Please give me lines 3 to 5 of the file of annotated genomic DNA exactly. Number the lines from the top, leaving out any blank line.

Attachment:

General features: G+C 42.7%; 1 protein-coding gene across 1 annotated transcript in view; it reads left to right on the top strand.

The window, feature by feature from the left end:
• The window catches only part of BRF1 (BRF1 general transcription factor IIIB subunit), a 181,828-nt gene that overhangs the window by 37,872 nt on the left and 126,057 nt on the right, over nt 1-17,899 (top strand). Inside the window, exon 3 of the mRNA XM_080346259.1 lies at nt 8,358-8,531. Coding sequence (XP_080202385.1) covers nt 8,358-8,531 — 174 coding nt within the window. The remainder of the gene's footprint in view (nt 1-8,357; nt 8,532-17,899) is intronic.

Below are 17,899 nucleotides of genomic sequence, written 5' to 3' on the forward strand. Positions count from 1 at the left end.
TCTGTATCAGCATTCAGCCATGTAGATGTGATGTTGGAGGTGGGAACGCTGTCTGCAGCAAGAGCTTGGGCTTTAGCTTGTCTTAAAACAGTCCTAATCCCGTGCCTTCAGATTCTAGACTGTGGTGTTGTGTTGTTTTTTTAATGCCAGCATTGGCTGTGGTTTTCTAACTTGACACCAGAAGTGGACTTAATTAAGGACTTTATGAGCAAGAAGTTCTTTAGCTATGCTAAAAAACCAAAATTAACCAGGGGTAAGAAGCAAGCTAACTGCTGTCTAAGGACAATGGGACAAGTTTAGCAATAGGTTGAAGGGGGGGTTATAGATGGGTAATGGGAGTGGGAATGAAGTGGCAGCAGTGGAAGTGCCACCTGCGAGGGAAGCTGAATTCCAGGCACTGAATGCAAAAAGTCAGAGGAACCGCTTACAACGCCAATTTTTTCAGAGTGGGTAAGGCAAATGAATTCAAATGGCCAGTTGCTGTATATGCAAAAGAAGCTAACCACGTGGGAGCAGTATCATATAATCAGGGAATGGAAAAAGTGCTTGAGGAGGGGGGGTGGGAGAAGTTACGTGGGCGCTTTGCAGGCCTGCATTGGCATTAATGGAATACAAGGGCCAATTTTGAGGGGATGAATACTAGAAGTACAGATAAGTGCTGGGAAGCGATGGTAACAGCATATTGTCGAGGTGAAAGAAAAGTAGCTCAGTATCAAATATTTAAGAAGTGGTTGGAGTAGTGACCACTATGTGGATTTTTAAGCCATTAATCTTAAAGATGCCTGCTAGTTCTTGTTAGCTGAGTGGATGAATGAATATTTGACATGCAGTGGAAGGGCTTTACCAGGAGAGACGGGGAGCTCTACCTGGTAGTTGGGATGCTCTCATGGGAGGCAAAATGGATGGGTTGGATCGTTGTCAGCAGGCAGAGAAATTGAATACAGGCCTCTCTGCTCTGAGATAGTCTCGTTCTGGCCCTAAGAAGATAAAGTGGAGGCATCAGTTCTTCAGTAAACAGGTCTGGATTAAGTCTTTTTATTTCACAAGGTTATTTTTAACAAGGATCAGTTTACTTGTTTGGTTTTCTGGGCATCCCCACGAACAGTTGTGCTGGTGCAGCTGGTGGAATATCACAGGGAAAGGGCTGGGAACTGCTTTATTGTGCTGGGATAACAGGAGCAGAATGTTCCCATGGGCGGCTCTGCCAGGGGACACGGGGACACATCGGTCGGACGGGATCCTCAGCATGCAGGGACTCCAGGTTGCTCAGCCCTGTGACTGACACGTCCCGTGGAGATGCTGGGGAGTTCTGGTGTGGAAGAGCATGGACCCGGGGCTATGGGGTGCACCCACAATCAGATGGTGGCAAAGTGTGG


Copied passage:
• The window catches only part of BRF1 (BRF1 general transcription factor IIIB subunit), a 181,828-nt gene that overhangs the window by 37,872 nt on the left and 126,057 nt on the right, over nt 1-17,899 (top strand). Inside the window, exon 3 of the mRNA XM_080346259.1 lies at nt 8,358-8,531. Coding sequence (XP_080202385.1) covers nt 8,358-8,531 — 174 coding nt within the window. The remainder of the gene's footprint in view (nt 1-8,357; nt 8,532-17,899) is intronic.

Below are 17,899 nucleotides of genomic sequence, written 5' to 3' on the forward strand. Positions count from 1 at the left end.
TCTGTATCAGCATTCAGCCATGTAGATGTGATGTTGGAGGTGGGAACGCTGTCTGCAGCAAGAGCTTGGGCTTTAGCTTGTCTTAAAACAGTCCTAATCCCGTGCCTTCAGATTCTAGACTGTGGTGTTGTGTTGTTTTTTTAATGCCAGCATTGGCTGTGGTTTTCTAACTTGACACCAGAAGTGGACTTAATTAAGGACTTTATGAGCAAGAAGTTCTTTAGCTATGCTAAAAAACCAAAATTAACCAGGGGTAAGAAGCAAGCTAACTGCTGTCTAAGGACAATGGGACAAGTTTAGCAATAGGTTGAAGGGGGGGTTATAGATGGGTAATGGGAGTGGGAATGAAGTGGCAGCAGTGGAAGTGCCACCTGCGAGGGAAGCTGAATTCCAGGCACTGAATGCAAAAAGTCAGAGGAACCGCTTACAACGCCAATTTTTTCAGAGTGGGTAAGGCAAATGAATTCAAATGGCCAGTTGCTGTATATGCAAAAGAAGCTAACCACGTGGGAGCAGTATCATATAATCAGGGAATGGAAAAAGTGCTTGAGGAGGGGGGGTGGGAGAAGTTACGTGGGCGCTTTGCAGGCCTGCATTGGCATTAATGGAATACAAGGGCCAATTTTGAGGGGATGAATACTAGAAGTACAGATAAGTGCTGGGAAGCGATGGTAACAGCATATTGTCGAGGTGAAAGAAAAGTAGCTCAGTATCAAATATTTAAGAAGTGGTTGGAGTAGTGACCACTATGTGGATTTTTAAGCCATTAATCTTAAAGATGCCTGCTAGTTCTTGTTAGCTGAGTGGATGAATGAATATTTGACATGCAGTGGAAGGGCTTTACCAGGAGAGACGGGGAGCTCTACCTGGTAGTTGGGATGCTCTCATGGGAGGCAAAATGGATGGGTTGGATCGTTGTCAGCAGGCAGAGAAATTGAATACAGGCCTCTCTGCTCTGAGATAGTCTCGTTCTGGCCCTAAGAAGATAAAGTGGAGGCATCAGTTCTTCAGTAAACAGGTCTGGATTAAGTCTTTTTATTTCACAAGGTTATTTTTAACAAGGATCAGTTTACTTGTTTGGTTTTCTGGGCATCCCCACGAACAGTTGTGCTGGTGCAGCTGGTGGAATATCACAGGGAAAGGGCTGGGAACTGCTTTATTGTGCTGGGATAACAGGAGCAGAATGTTCCCATGGGCGGCTCTGCCAGGGGACACGGGGACACATCGGTCGGACGGGATCCTCAGCATGCAGGGACTCCAGGTTGCTCAGCCCTGTGACTGACACGTCCCGTGGAGATGCTGGGGAGTTCTGGTGTGGAAGAGCATGGACCCGGGGCTATGGGGTGCACCCACAATCAGATGGTGGCAAAGTGTGG